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Thursday, November 23, 2017

Opinion

Staff editorial: Ripping off the diversity bumper sticker


The University of Houston boasts diversity but is doing little to show appreciation for it. | Thomas Dwyer/The Cougar

The University of Houston is the second most diverse university in the country. We’ve all heard it before.

What we have not sensed is the University caring about its diversity, which is not a product of any superior recruitment or clever marketing to minorities. It is the product of UH belonging to Houston, one of the most diverse cities in the country.

According to UH’s Office of Institutional Research, 77.9 percent of students here live in the greater Houston area.

You cannot tout diversity if you do not acknowledge, support and nurture its presence and your appreciation of it. That goes further than saying “thank you” and offering foreign language courses.

Ethnic groups from around the world are represented on campus.

You have the black diaspora with Black Student Union, African Student Union and Caribbean Student Organization. From South America, you have Mexican American Studies Student Organization and Venezuelan Student Union. For Asia, there’s the Vietnamese Students Association and the Indian Students Association. Of course, the largest student organization on campus is the Muslim Students Association.

How many of these organizations have you heard of before?

Just because we have diversity does not mean that we make our diverse population feel important. This multiculturalism is not just a check mark on a list of aspects that make us desirable to prospective students. When you celebrate the University for being diverse and not the students who make it so, your claim to excellence is null and void.

This isn’t just about people of color, either. Diversity happens when students of various national origins, ethnic and gender identities, sexualities, ages, socioeconomic backgrounds and more take classes together.

Some aspects of diversity are well appreciated on campus. The Women and Gender Resource Center and its neighbor, the LGBTQ Resource Center, help marginalized students feel welcome and understood through events like the Vagina Monologues and Take Back the Night.

Other organizations and departments that cater to minorities also do good work, but they are not as visible to less-involved students. The recently-created Center for Diversity and Inclusion hosts an annual event called Culture Connect Week that features programs designed to bring students of wildly different backgrounds together and share and engage in their stories.

The Council for Cultural Activities, formerly known as the Council of Ethnic Organizations, hosts similar events, such as the upcoming Cultural Taste of Houston.

While these efforts are needed and engaging, more can be done.

Having a seat at the table is not indicative of acceptance, nor is it an adequate considering the city we live in and the school we attend. We are not celebrating diverse students enough for how much they give us.

One solution would be to expand Culture Connect Week and host an international heritage month. Each week could be dedicated to a continent or region to showcase where the students come from. Activities like music, dance, art, movies, language and, of course, food would give the entire student body a deeper understanding of the different cultures that surround them.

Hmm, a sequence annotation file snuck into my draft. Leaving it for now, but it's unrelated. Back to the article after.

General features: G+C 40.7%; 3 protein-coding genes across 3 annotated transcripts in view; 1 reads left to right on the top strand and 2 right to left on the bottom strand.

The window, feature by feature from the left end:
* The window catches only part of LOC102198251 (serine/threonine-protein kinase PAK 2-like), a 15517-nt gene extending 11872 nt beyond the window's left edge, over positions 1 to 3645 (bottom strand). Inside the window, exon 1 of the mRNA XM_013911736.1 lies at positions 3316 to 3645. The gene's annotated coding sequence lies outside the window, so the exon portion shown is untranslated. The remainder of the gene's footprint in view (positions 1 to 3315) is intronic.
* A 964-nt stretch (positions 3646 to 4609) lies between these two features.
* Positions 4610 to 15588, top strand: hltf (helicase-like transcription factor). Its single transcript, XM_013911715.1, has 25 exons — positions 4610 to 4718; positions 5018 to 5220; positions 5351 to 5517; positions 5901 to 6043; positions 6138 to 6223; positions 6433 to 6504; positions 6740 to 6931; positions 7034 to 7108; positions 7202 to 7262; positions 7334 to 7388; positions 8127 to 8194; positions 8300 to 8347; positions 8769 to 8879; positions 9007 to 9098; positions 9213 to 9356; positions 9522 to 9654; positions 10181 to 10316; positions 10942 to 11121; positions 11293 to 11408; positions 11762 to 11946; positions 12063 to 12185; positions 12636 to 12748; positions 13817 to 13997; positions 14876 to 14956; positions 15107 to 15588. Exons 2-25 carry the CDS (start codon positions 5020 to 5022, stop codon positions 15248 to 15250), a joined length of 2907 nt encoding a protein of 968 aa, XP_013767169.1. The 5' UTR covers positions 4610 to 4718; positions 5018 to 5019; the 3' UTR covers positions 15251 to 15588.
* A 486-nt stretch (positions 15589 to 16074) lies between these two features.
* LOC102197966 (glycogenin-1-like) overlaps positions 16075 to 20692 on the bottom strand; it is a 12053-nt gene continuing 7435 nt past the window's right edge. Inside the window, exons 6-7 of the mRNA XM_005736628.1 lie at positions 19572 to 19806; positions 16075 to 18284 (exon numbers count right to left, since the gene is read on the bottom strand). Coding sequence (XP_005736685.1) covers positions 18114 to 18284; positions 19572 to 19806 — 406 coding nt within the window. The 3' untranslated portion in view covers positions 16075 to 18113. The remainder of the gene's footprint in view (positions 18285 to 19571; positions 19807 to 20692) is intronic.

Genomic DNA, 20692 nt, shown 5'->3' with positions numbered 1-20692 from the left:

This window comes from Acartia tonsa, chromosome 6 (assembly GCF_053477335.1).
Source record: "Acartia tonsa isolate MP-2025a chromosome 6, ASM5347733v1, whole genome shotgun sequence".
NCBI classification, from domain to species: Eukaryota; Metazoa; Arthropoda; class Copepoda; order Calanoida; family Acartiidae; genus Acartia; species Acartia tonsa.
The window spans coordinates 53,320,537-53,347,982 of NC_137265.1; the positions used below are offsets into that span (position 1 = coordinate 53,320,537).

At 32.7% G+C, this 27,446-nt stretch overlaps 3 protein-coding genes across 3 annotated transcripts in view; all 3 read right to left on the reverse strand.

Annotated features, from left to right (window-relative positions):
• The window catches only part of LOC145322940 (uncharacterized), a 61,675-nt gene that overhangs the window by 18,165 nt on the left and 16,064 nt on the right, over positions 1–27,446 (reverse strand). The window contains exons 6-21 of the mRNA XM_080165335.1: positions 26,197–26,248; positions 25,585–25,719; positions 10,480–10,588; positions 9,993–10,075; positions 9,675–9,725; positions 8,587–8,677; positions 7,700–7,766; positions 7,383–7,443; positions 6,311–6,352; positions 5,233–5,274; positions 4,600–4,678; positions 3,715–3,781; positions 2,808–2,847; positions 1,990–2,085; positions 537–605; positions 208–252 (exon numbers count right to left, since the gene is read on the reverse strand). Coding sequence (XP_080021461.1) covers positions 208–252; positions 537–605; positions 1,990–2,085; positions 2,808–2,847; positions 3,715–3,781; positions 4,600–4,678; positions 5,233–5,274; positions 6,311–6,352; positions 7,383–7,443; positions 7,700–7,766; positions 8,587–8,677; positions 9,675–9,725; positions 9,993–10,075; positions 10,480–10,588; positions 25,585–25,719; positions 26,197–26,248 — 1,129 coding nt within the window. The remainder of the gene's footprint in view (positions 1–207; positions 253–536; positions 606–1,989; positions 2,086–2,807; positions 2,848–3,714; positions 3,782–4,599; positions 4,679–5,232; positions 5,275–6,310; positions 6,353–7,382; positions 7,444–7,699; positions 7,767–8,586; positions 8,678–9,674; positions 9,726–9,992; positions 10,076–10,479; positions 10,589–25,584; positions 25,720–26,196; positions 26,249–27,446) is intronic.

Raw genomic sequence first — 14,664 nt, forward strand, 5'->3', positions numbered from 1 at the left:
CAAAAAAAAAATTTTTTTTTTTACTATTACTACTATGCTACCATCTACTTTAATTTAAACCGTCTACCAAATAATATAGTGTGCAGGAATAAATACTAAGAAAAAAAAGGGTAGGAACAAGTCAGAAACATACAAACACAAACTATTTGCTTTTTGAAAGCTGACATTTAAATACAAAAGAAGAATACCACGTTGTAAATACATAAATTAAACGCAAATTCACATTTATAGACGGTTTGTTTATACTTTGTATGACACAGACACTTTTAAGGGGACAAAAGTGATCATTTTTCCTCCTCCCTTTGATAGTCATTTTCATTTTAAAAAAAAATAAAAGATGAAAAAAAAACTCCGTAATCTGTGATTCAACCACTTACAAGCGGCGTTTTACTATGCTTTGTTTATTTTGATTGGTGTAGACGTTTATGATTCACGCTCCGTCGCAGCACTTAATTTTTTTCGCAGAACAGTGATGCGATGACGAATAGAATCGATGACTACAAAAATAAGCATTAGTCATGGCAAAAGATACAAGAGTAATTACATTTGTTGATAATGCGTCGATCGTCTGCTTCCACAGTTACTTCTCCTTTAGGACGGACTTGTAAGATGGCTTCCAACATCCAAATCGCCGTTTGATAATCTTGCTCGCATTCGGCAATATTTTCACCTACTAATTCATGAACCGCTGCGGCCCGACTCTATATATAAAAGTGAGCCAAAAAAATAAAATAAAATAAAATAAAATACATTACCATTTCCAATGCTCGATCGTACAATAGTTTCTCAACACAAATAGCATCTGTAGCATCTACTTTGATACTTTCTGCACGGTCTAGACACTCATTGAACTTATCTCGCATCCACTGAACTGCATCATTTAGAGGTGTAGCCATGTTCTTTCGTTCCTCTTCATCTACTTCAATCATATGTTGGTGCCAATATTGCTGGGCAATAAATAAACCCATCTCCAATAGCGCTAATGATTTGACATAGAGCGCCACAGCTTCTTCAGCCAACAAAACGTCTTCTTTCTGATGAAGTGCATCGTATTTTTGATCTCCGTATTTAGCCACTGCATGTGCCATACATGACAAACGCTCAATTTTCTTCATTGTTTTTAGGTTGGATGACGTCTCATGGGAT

Simply celebrating is enough to make people feel important. The sentiment of inclusion becomes even more genuine as international students and others celebrate the best way they know how: in the ways of their own cultures.

The act of solidarity will benefit both the University and the students in the long run.  

This is not solely the job of the faculty, administration or even Renu Khator. It starts with other students. Particularly those in registered and fee-funded student organizations, and especially the reporters and editors at this newspaper.

We must support our diverse cast of on-campus organizations beyond just attending their events. For inclusion to happen, we must form supportive relationships with solidarity and give under-supported groups a feeling of visibility.

The University should also consider allocating more funds to the Activities Funding Board, which gives money to registered student organizations who ask for it. If AFB has funds left over, the committee should make it rain on these ethnic organizations.  

We cannot take for granted the diversity we have been given. Diversity is neither a slogan nor a bumper sticker.

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  • Robert

    This Staff Editorial is terrible. What is even the point? I read through this, learned absolutely nothing, and have no resemblance of an idea for what you could possibly be trying to argue here.

    I mean, vague and bold claims such as, “What we have not sensed is the University caring about its diversity” are followed up with no substantial evidence. In addition, you contradict yourself by bringing up efforts in which the University HAS cared about diversity. Are the Center for Diversity and Inclusion and the Council for Cultural Activities not a testament to the University caring about diversity? So since you contradict yourself, when you say “the University” do you mean the students?!? If that is the case, you should be more specific. If you’re addressing the students, I hope you recognize they aren’t the ones touting diversity. In addition to that, it’s not a student’s responsibility to engross themselves in Diversity, they’re here to graduate.